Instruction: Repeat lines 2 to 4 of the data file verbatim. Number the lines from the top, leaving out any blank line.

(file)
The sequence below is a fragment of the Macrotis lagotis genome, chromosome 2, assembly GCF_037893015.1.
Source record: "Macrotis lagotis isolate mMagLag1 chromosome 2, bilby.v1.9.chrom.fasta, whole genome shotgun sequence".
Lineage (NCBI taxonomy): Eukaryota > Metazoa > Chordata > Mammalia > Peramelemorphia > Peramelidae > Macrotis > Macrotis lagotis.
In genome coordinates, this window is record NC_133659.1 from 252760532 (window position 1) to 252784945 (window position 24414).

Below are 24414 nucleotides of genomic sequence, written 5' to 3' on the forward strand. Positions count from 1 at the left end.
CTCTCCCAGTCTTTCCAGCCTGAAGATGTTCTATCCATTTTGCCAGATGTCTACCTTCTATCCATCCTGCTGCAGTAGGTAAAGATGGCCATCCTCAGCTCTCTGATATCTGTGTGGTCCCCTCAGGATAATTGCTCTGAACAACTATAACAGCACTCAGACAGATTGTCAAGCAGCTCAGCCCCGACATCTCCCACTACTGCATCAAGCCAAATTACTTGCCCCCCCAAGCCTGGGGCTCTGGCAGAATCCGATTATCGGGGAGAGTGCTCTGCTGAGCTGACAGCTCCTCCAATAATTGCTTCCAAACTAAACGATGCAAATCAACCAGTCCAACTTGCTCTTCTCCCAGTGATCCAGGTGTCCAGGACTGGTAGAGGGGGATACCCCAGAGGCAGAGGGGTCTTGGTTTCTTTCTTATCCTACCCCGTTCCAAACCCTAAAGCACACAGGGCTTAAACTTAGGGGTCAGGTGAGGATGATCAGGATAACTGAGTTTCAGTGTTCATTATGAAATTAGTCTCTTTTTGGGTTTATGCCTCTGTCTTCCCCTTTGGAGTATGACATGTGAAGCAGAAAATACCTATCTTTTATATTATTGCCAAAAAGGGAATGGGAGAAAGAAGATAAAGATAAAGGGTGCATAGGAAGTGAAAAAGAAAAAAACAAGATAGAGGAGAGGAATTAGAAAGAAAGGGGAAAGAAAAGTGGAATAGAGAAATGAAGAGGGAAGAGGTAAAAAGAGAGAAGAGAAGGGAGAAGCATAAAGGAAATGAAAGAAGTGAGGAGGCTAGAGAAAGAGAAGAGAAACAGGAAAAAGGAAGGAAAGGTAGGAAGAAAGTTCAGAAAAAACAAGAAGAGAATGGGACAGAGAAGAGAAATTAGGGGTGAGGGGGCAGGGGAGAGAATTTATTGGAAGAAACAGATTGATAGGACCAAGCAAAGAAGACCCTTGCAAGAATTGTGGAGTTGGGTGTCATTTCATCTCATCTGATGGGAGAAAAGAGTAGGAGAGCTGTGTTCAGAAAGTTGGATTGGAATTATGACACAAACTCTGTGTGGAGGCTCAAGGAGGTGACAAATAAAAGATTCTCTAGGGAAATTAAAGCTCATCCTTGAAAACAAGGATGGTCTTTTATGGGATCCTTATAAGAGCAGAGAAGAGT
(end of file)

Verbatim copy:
Source record: "Macrotis lagotis isolate mMagLag1 chromosome 2, bilby.v1.9.chrom.fasta, whole genome shotgun sequence".
Lineage (NCBI taxonomy): Eukaryota > Metazoa > Chordata > Mammalia > Peramelemorphia > Peramelidae > Macrotis > Macrotis lagotis.
In genome coordinates, this window is record NC_133659.1 from 252760532 (window position 1) to 252784945 (window position 24414).